5. Old newspapers: I still wouldn't give up entirely on newspaper, even though many people don't read paper ones anymore. I go to the local corner store to ask for old papers as firestarter, and I'm allowed to pull them out of the recycling bin. Why not use these to wrap gifts, if they're already earmarked for the trash? You could get kids to paint them as a craft activity; my mom used to make us potato stamps, like the ones pictured below. Foreign language newspapers and comic sections can also make it more fun.
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We have banished the rolls of wrapping paper, that usually contain plastics and other sorts of non recyclable materials in favour of the humble newspaper. . . Alot of really jazzy Christmas wrapping papers are coated in plastics, glitter, and even metals and most can't actually be recycled - plus they are single use, and are meant to be ripped off and chucked away as soon as you see them. . . Last year we went wrapping paper free and admittedly we missed the magic of not knowing, so this year we decided on newspaper - easy to decorate and make festive, but also environmentally friendly and recyclable! What are you using this year? 💚 . . #wrappingpaper #recycle #repurpose #zerowaste #gogreen #anticonsumer #greenmama #seasonsgreentings #christmascampaing #sustainability #sustainable #sustainablechristmas #newspaper #greengiftwrap #antiplastic #saynotoplastic #saynotosingleuseplastic #lowwaste #zerowastechristmas #plasticfreeparent #plasticfree #ecomama #ecowarrior #blogger #ukblogger #bloggersofinstagram #justbecca #bloglife #writing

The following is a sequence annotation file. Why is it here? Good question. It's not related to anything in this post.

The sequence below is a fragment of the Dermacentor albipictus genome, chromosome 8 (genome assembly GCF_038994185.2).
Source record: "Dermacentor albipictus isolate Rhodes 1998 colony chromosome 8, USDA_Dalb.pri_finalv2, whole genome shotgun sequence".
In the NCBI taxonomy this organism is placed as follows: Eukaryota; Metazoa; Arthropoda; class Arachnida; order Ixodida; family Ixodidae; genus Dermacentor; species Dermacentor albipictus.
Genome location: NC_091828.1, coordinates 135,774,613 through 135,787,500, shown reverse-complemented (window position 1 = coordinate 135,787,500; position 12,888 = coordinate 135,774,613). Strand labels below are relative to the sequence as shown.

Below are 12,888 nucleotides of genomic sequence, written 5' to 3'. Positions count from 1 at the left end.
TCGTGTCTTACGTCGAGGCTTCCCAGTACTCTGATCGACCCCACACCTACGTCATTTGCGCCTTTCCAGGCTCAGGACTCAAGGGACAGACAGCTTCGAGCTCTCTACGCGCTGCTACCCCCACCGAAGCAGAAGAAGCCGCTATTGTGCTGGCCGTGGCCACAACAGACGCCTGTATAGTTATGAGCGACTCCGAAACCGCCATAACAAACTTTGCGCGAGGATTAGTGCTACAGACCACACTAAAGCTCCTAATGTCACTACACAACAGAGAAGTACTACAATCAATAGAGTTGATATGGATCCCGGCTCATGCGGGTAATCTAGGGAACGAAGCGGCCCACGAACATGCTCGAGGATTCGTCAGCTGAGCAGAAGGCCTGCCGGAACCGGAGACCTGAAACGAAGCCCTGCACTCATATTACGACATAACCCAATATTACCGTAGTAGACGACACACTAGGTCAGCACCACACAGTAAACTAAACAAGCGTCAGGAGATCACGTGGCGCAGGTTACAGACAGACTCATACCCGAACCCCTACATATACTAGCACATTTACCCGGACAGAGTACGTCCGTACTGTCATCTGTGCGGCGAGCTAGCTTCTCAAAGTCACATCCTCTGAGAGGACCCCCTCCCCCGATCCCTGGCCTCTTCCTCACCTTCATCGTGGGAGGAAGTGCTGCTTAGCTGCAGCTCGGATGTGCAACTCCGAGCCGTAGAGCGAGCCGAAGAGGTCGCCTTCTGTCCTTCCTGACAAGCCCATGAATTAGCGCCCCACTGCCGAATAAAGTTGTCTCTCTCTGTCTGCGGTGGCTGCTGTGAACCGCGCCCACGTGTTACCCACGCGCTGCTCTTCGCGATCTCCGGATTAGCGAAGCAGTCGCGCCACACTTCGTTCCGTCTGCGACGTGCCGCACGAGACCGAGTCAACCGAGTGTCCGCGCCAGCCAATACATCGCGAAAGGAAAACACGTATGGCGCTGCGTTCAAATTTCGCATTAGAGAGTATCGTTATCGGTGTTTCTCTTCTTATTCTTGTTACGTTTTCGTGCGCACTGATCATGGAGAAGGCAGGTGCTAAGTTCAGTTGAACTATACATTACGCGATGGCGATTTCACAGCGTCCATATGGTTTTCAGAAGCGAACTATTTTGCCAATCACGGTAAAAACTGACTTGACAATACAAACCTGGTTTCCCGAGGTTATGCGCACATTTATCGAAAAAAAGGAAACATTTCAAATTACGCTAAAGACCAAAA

6. Inside-out chip bags: This ingenious idea comes via EcoCult. It suggests flipping chip bags inside out to reveal their shiny silver side and using that to wrap a small gift (after washing out the salty residue, of course).
7. Cloth produce bags: Pass on the gift of reusable produce bags by wrapping a present in one. Whether it's a store-bought drawstring bag or a simple handmade bag with a ribbon to tie it shut, you can't go wrong with this option. (Learn how to make your own bags here.)
8. Baskets: Baskets are super cheap at thrift stores and highly practical. Buy a basket that suits the size of your gift and the recipient will be able to enjoy it as well.
9. Children's art work: If you have young kids, then you probably inhabit an art zone. Put some of these original paintings to work by turning them into wrapping paper. Your kids will be so proud.
10. Boxes: Do not overlook the humble box. With the amount of online shopping that happens these days, there's a good chance you have a stash of boxes somewhere in the house, awaiting recycling pickup. Use these to hold gifts, and dress them up with paint, twine, evergreen boughs, or fabric ribbons.
11. Clay flower pot: This is a great idea, sustainable and practical. Put a gift inside a clay flower pot, decorated if you wish. If it comes with a bottom dish for catching water, put this on top as a temporary lid and tie with twine. Otherwise, "Set the pot in the center of a large square of fabric. Bring the edges up in a bundle over the top of the pot and secure with ribbon or and elastic." (via Inhabitat)
12. Don't wrap: In the end, my friend decided to forego the wrapping altogether. Instead, she's going to do a scavenger hunt and hide presents around the house with clues. It sounds like a great alternative and one that will prolong the Christmas morning excitement.